The City of Millionaires: Why Everybody Gets It Wrong About Vancouver

By | January 29, 2023
This is Part II in a series. Part I was last week.

The case for why the Vancouver real estate will crash is simple:

1.       Vancouver housing prices have soared the last twenty years.
2.       The average Canadian wages have not kept up.
3.       Mortgage rates have spiked up this year.

Add up all these factors and it’s obvious that prices should not go down this, but they should crash.

But this conclusion is wrong.  Let me explain why.

It is true that demand is dropping like a stone, but the market is already reacting to that by removing supply, as I wrote in last week’s article.

Prices will not crash because we are looking at the wrong data points, excluding point #1.

It’s true that Vancouver real estate prices have exceeded the rate of inflation by a wide margin:

However, let’s look at point #2: Rate of Canadian wage increases over the last 20 years.
That’s a horrible chart. But the problem with point #2 is that it’s irrelevant because the average Canadian doesn’t live in Vancouver.

This chart is only used as clickbait for lazy writers who want to pound the narrative that Vancouver is due for a crash.

And that narrative has been wrong for twenty years, and for twenty years I’ve been listening to people at Vancouver house parties tell me why the value of my home is going to crash THIS and THAT year.

If I sound annoyed with the narrative I am. I wish writing this story will stop those people from trying to lecture me while I’m sipping my Scotch and trying to relax, but I doubt it.

Now, to find better data points, you have to dig a bit deeper than the average freelance writer who is lucky to get paid three cents a word for their click bait articles. Fortunately, that’s not hard.

Let’s take, for instance, the average amount of assets owned by a Canadian living in Vancouver, over the age of 65:

In 2019, according to Stats Canada, if you were 65 or older and living in Vancouver, your average net worth is $1.116 million, and you owned assets of 1.206 million. That’s whether you own a house, a condo, or are just renting.

For the average Vancouverite aged 55-64, their net worth was $1.025 million on assets of $1.381 million.

For those aged 45-54, they owned assets of $993,000 but their net worth is $757,000.

Age 35-44, assets: $584,000, net worth: $297,000.

And now we get to the juicy part: Under the age of 35, the average Vancouverite is worth $78,000.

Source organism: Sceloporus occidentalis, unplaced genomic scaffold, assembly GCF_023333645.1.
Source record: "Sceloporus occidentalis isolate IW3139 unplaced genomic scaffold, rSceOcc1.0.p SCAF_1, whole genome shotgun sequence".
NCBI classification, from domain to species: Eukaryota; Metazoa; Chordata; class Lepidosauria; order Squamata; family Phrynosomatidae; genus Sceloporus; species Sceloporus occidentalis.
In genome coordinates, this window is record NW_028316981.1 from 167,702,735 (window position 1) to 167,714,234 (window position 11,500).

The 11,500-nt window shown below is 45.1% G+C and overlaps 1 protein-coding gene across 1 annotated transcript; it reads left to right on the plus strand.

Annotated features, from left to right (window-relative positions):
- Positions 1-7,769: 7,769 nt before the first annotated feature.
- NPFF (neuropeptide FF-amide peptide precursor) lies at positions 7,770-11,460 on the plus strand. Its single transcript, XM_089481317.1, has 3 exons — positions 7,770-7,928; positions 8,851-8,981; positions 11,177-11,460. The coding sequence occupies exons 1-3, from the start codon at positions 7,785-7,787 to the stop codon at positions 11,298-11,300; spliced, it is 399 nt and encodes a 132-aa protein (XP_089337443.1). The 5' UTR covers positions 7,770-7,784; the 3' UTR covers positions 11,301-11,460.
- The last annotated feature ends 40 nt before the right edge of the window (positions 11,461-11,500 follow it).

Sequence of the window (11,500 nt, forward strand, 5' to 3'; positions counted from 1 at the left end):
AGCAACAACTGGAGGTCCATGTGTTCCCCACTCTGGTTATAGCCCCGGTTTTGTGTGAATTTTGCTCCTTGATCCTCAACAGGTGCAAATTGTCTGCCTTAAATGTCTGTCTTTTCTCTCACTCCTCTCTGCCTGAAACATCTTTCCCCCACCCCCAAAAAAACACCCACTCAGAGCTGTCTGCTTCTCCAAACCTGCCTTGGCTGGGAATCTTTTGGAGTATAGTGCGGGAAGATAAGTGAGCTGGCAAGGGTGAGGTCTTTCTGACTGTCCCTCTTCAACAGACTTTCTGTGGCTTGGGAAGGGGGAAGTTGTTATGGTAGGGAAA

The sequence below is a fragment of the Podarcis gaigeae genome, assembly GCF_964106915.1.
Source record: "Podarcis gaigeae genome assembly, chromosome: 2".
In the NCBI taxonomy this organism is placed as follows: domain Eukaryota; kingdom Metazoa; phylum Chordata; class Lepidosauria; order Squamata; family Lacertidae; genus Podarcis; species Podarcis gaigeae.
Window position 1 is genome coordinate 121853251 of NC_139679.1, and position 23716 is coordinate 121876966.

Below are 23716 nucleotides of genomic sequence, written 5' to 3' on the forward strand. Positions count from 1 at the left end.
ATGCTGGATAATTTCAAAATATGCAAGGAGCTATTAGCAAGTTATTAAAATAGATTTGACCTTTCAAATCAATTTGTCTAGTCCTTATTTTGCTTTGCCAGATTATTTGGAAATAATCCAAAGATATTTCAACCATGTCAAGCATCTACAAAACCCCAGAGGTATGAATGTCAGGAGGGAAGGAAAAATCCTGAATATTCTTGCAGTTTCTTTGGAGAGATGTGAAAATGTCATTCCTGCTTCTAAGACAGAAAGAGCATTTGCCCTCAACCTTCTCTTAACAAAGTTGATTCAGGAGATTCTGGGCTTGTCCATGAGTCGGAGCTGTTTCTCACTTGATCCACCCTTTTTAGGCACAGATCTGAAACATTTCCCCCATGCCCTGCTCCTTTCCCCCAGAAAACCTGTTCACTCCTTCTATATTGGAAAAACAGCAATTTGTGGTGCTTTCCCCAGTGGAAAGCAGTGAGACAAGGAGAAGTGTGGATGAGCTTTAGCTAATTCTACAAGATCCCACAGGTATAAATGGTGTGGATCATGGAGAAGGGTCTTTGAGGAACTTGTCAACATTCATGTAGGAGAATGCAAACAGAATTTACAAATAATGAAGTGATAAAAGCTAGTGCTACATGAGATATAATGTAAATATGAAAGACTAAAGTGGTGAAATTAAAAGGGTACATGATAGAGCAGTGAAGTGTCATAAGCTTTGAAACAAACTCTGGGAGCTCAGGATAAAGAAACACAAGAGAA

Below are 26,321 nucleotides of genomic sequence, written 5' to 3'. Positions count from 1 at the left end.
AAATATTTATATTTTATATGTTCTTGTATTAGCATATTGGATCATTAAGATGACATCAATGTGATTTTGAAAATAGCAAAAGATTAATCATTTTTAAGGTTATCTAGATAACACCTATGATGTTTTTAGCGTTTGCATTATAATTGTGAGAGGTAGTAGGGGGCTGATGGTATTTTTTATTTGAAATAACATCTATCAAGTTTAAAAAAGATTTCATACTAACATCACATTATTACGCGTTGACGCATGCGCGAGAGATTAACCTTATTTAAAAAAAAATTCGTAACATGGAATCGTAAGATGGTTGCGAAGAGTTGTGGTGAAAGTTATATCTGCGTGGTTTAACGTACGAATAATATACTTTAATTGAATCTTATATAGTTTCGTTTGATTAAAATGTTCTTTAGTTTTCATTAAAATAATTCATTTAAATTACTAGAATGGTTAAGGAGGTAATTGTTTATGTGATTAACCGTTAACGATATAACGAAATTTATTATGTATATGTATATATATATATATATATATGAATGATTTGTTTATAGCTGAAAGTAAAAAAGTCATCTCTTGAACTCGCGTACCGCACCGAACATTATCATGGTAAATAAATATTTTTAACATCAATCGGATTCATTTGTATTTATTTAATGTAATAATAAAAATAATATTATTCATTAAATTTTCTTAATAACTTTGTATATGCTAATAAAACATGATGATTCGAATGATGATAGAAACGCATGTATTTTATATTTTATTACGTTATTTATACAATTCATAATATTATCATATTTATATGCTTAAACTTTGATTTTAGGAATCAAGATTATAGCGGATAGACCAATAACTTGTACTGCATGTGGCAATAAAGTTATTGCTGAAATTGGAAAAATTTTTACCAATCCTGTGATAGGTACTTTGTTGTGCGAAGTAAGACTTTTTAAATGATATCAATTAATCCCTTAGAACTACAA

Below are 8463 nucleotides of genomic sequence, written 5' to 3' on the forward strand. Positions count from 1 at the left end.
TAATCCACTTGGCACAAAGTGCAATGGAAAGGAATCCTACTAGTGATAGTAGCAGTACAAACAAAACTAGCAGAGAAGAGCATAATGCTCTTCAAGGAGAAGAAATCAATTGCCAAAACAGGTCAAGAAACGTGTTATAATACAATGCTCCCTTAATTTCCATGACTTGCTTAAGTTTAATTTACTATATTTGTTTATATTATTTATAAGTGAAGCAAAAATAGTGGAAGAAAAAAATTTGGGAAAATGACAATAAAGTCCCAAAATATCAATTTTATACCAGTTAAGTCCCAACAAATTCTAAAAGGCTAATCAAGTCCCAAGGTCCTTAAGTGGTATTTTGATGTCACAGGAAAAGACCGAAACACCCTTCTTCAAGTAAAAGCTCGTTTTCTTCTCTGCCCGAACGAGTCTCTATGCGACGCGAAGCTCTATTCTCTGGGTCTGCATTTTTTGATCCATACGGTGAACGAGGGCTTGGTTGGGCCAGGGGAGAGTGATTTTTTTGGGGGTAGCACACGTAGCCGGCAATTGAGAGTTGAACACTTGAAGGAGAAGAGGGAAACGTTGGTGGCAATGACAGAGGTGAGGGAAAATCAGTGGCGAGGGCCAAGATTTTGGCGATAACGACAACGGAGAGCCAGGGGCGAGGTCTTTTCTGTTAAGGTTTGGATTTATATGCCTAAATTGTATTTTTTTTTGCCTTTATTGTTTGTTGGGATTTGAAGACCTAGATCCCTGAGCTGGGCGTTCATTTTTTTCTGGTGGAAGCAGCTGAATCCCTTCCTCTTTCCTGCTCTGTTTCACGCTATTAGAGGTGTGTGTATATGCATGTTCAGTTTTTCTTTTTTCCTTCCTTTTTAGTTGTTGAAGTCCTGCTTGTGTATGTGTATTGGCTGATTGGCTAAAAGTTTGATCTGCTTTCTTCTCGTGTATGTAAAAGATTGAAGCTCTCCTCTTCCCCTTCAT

Right away this data tells us two things.

Vancouver real estate is overpriced – for young people.  The real shocker in today’s society (I’m talking Canadian society) is not the overpriced real estate in Toronto, Vancouver, and other Canadian cities, but the huge wealth disparity between young and old.

But back to the story.

For older people, especially those close to retirement age, Vancouver real estate looks very affordable

Because the average Vancouver resident over the age of 55 is a millionaire! In 2019!

Now, you may say, those people are millionaires only because the price of real estate is inflated, and you may be correct.

But that’s irrelevant because the debt load of the average Vancouverite over the age of 55 is very low compared to the assets they own.

Meaning any spike in mortgage rates will have a minimal effect on whether they can afford to keep their house or not.

Over the age of 65, the mortgage debt load is so low (or the data is so unreliable) that Stats Canada doesn’t even publish the data.

From age 55-64, mortgage debt is $290,000.

Against a principal residence worth a little more than $1 million.

These stats are to be used with caution, and they are from 2019.

However, the numbers would have to be off by a considerable amount to contradict my thesis. And again, the data is six years old.

If anything, the average Vancouverite over the age of 55 is probably worth considerably more than one million dollars.

If you are a young person, yes, you are out of luck, like my children who are no longer children but are becoming young adults. And that’s a big problem.

But alas for the young, I don’t see a crash coming out of the blue, allowing them to buy a house or even a condo a few blocks from the family home.


Why, in a financial newsletter, are we discussing this?

Because if you ask 20 Canadians whether Vancouver real estate is too expensive,  at least 19 would say yes.

Very few would say the correct answer: it’s too expensive for young people because all the old people in Vancouver are millionaires.

I don’t know how many articles you have read over the last two decades about Vancouver real estate, but I have read a lot (too many).

And NONE of them come to this conclusion: Vancouver real estate is expensive because Vancouver residents, on average, are considerably wealthier than the average Canadian.

And their debt, compared to their assets, is quite low. So spiking mortgage rates aren’t going to have the effect that a lot of pundits think they should have.

Perhaps the real story here is not about the myths surrounding Vancouver real estate, it’s that the free financial press in Canada is so bad that in twenty years, nobody made the point that in a city, where the average resident is a millionaire, the real estate is going to be expensive.

And what else does the mainstream press miss?  Well, pretty much everything about crypto. But that’s another story.